ACI Media Press Release Archives (2006)
Hong Kong – Airports Council International announced today that its two top-growing regions ACI-Asia and ACI-Pacific will merge, thus creating the largest geographical grouping in the organisation. The new entity will comprise 478 airports that span the Middle East, former CIS States, the Indo-Pakistan subcontinent, Northeast and Southeast Asia, Oceania, the Pacific Islands, Hawaii and will also include two key North American cities Vancouver and San Francisco. In 2005, these airports handled 980 million passengers, 28 million tonnes of cargo and 9 million aircraft movements.
The current ACI-Pacific Region President, and CEO of Airport Authority Hong Kong, Dr David J Pang emphasises the high growth potential in the region, “Even though these two regions only account for 25% of airports worldwide, they represent 60% of world population. Emerging markets such as India and China will provide persistent growth momentum for the airport business.”
Mr Max Moore-Wilton, Executive Director of Macquarie Bank and Chairman of Macquarie Airports, has been elected by the 16th Asia Pacific Regional Assembly to serve as President for the new ACI-Asia Pacific Region when the merger is completed. He plans to further enhance cooperation so as to provide even better and more efficient service in the integrated region.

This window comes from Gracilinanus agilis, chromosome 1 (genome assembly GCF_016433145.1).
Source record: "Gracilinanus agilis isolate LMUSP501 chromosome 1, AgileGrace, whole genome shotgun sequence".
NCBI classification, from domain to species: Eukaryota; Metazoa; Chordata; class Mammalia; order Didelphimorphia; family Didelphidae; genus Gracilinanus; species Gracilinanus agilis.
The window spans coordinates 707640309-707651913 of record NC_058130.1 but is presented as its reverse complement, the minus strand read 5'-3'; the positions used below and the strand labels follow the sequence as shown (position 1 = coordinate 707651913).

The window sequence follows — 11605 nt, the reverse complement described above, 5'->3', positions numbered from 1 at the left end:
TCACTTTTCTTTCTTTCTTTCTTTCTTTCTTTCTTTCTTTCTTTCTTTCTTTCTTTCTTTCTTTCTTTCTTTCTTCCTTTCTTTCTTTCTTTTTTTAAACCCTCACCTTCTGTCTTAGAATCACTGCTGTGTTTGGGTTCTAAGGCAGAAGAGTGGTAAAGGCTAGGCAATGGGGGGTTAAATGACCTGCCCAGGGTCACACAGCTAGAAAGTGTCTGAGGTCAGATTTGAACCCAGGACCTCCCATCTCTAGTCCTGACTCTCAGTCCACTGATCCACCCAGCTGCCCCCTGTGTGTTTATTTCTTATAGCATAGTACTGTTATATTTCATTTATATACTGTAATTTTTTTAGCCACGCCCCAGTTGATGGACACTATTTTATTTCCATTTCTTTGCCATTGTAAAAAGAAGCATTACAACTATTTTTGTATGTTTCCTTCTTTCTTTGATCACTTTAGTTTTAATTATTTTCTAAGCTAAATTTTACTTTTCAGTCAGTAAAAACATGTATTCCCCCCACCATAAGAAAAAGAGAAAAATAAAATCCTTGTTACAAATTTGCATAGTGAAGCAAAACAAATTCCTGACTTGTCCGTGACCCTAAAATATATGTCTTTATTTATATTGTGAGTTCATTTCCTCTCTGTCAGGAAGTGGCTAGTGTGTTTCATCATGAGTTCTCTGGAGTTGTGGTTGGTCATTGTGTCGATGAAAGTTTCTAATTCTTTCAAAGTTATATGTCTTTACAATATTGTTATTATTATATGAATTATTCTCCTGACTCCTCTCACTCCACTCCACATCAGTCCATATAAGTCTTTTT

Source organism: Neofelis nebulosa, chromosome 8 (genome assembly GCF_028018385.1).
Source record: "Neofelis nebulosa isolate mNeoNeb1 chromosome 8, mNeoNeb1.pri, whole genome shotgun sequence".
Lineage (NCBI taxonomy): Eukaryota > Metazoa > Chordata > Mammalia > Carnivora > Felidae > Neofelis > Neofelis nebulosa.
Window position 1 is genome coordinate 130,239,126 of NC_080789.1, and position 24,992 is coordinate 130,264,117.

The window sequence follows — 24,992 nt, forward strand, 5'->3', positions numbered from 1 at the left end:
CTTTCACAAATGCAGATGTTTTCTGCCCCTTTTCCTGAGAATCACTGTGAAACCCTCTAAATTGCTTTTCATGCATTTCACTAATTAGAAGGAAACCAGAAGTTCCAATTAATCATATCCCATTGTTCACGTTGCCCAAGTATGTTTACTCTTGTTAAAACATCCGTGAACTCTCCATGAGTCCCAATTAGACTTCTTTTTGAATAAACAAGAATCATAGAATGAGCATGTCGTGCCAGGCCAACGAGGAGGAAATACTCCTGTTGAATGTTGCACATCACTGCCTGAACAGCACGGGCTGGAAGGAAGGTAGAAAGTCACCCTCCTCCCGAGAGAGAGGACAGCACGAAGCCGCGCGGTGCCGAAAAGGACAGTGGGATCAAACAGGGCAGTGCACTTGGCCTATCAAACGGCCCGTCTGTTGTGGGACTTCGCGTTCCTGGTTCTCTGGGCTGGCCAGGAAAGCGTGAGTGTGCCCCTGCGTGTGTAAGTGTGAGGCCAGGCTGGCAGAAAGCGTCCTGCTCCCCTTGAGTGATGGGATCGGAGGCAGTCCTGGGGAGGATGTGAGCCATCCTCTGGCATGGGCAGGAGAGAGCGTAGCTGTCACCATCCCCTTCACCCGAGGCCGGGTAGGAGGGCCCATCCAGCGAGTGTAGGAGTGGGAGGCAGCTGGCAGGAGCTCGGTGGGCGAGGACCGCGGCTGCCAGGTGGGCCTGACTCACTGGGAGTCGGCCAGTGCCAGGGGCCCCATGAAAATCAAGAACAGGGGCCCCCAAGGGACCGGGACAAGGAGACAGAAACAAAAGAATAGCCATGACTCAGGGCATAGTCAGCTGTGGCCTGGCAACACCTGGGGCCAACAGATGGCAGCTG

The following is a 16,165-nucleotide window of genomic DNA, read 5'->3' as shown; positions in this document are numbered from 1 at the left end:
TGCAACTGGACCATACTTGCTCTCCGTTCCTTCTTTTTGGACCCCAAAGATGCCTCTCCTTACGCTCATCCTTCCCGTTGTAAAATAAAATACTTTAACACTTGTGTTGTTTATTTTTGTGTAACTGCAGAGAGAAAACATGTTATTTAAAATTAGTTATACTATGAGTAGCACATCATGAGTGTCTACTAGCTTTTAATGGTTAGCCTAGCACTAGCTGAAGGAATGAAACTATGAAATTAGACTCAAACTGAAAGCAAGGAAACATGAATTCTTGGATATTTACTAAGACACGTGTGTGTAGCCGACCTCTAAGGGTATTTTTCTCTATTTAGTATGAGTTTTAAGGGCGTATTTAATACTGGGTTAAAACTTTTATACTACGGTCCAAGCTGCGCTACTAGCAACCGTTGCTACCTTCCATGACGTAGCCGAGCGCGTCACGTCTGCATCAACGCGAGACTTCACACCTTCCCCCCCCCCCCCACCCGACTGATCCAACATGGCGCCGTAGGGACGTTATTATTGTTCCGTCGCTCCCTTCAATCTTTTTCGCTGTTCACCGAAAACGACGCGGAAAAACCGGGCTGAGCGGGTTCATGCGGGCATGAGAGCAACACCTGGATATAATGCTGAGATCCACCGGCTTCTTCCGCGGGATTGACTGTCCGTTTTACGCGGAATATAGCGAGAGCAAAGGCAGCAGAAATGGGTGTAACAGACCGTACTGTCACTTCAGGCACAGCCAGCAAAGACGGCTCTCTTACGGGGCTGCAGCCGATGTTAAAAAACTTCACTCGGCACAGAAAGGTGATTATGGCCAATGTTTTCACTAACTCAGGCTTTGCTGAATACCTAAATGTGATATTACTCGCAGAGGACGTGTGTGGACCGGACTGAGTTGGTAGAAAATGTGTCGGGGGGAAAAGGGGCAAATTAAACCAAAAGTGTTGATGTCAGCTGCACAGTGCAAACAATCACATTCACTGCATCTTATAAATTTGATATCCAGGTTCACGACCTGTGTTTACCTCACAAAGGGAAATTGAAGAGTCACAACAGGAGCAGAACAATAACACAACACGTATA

“The merger will facilitate sharing resources, new technology and management experience across the region, further cementing the airport’s role as an engine of economic growth,” says Moore-Wilton.
Catering to the robust growth of demand for air traffic, new airports have been planned and many existing airports have targeted new development and expansion plans.
Director General of ACI Robert J Aaronson says, "We must recognise that the Asia Pacific region is facing tremendous growth in the air transport sector, and governments need to approve new infrastructure projects on a fast-track basis. At the same time, capacity needs to be added in a cost-efficient and environmentally sound manner. Market access liberalisation, which will open up new international routes, is part of the solution. The new organisation will enable airports to work more effectively together as they build a strong future for aviation in this dynamic region.”